One streaker gets plea bargain. Boulder cops defend their bullying

After I attended the Dec. 17 arraignment hearing for the 12 streakers cited by Boulder cops during the 10th annual Naked Pumpkin Run, I had a pretty busy week and didn’t have time to follow up further. Fortunately, The Colorado Daily did follow up on this case, reporting that one of the runners did accept the plea bargain offered by the Boulder District Attorney.

According to the Colorado Daily:

“[The runner] agreed Thursday to plead guilty to disorderly conduct, a petty offense. She agreed to undergo six months of unsupervised probation, eight hours of community service and pay $27 in court fees. She will not be required to register as a sex offender, and her record will be cleared if she doesn’t commit any crimes for at least six months.”

Also, Colorado Daily reported that according to prosecutor David Chavel:

“The agreement with [this defendant] would likely represent the same offer extended to all of the accused Halloween streakers. However, he said it would be ‘up to each individual’ to accept such an offer.”

“All of the cases are being handled separately, Chavel said, because some of the runners have attorneys and others do not. He said the remaining cases involving the naked runners are in negotiations with the Boulder District Attorney’s Office.”

What got me, though, was this statement from the Boulder Police Department quoted at the end of the Colorado Daily story. (Note: This statement does not appear to be on the Boulder Police Dept. web site, I’ll request a copy.)

“The decision was made by the District Attorney’s Office, which consulted with the department. Chief Mark Beckner believes this is an appropriate disposition. As for future violations, Boulder officers will continue to issue citations or make arrests based on the law as it is written. It is — and will remain — the province of the District Attorney’s Office to determine whether other charges are possible.”

…Correct me if I’m wrong, but this statement appears to mean that the Boulder cops intend to continue issuing indecent exposure citations to streakers — despite the fact that the DA’s office does not appear to consider that charge appropriate. Which means the cops can (and probably will) continue to bully and intimidate citizens through inappropriate charges — and leave it up to the DA and the courts to spend our resources to bring those charges back to reality.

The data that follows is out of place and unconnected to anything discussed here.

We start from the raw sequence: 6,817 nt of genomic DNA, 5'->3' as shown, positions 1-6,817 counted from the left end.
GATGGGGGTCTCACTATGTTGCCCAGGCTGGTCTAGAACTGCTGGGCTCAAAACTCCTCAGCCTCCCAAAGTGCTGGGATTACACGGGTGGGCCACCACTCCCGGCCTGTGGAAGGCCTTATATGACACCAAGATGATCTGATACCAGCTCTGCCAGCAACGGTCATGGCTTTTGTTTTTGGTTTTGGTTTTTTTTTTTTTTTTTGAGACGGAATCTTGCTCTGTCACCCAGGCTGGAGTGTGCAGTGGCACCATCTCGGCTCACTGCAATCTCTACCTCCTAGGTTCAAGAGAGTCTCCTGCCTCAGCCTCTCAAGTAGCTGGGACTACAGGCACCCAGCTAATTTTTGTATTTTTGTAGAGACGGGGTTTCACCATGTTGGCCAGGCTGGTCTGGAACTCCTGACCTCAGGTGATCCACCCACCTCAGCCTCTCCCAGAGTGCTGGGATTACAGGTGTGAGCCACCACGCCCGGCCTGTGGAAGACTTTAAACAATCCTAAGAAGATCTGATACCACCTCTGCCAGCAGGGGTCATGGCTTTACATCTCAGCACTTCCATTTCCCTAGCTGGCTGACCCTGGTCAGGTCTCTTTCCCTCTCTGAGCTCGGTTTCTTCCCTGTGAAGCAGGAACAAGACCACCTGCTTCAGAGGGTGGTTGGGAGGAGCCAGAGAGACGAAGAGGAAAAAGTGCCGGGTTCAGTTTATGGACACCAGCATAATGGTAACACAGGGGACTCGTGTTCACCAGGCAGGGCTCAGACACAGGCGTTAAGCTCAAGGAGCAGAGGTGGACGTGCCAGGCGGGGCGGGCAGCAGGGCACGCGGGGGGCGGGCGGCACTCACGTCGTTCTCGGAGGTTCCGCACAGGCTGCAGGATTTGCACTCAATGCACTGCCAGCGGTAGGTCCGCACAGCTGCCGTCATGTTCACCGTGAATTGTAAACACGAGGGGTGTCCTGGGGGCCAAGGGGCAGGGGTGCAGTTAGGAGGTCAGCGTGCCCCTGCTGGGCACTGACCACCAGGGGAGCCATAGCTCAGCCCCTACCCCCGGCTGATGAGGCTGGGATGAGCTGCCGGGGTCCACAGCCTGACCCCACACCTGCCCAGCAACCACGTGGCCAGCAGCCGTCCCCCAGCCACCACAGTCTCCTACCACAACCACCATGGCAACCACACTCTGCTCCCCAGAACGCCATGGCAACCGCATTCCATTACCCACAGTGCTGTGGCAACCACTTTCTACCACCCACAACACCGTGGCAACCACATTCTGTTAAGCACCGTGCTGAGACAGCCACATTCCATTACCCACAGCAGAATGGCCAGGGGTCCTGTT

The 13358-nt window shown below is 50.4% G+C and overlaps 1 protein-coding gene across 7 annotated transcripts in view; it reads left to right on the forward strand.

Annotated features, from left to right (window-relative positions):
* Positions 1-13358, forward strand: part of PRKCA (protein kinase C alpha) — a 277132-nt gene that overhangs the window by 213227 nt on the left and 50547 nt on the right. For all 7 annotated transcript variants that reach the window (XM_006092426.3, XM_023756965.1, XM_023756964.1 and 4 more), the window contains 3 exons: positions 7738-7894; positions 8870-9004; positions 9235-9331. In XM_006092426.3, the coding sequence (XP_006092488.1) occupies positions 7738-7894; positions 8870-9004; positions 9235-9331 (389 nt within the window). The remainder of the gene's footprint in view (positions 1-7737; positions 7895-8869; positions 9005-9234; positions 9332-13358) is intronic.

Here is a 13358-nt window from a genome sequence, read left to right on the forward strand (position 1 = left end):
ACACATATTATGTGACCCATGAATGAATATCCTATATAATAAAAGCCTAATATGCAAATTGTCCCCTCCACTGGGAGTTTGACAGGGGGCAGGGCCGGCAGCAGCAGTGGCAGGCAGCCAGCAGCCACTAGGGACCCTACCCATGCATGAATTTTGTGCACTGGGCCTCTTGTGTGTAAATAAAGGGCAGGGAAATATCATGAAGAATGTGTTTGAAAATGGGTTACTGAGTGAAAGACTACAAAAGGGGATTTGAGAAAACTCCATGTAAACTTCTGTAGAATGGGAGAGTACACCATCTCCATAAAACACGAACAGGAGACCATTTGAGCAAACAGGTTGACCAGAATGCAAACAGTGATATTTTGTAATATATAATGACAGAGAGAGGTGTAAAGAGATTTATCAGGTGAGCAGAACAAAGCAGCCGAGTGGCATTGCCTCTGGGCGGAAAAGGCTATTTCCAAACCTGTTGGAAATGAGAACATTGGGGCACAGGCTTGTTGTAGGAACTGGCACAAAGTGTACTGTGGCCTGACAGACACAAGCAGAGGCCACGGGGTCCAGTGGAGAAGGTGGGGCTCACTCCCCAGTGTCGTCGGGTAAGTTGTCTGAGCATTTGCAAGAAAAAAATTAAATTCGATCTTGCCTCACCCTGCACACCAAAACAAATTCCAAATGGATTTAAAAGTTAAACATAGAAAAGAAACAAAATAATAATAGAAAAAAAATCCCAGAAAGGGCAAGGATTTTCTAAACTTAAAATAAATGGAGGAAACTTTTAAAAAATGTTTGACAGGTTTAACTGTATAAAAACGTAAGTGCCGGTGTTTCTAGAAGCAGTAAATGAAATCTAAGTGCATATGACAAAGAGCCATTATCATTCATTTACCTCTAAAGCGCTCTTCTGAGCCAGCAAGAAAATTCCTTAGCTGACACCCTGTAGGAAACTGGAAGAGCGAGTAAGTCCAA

There’s a much deeper issue at stake here beyond these cases, and it’s why I keep revisiting this story: Is this the kind of law enforcement we want to allow in Boulder?

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Plea Bargains in Process for Boulder’s Naked Pumpkin Runners

I just returned from the arraignment hearing for the 12 people ticketed for indecent exposure on Oct. 31 during Boulder’s 10th annual Naked Pumpkin Run.

To a layperson like me, this arraignment hearing was remarkably short and opaque. But I did get more info from a defense attorney and clerk from the District Attorney’s office. Here’s where things are at with this case, so far as I understand…

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Naked Pumpkin Runner Hearings: Dec 17 and Jan 12

One nice thing about our legal system is that, with a few exceptions, arraignment hearings are public. Anyone — even you! — can attend and observe. Simply having extra eyeballs present in the courtroom, just watching, can encourage judges, lawyers, and cops to apply extra care and common sense in the legal process.

This is why, as I mentioned earlier, I’ve been tracking the legal process related to the 12 indecent exposure citations which Boulder police issued to participants in the 10th annual Naked Pumpkin Run late on Halloween night — a jubilant, silly, nonsexual event enjoyed each year by crowds of locals on Boulder’s Pearl St. Mall. If convicted on this charge, all 12 defendants would be required to register as sex offenders. (Under Colorado law, judges appear to have no room to waive that requirement for adults.)

I saw today that the Daily Camera added court date information to its Nov. 4 story about the the upcoming hearings in these cases:

“Because indecent exposure is a state violation, the cases will be heard in Boulder County Court, not the city’s municipal court. Ten of those cited have a Dec. 17 court date. The other two have a Jan. 12 date.”

As I noted earlier, I’ve been calling the local courts to try to find out exactly when and where these hearings will be held. It was pretty confusing, because neither the county nor the municipal court so far (even as of today) has any record of these cases. Then a woman at the county court suggested that maybe the police hadn’t yet sent the tickets to the courts.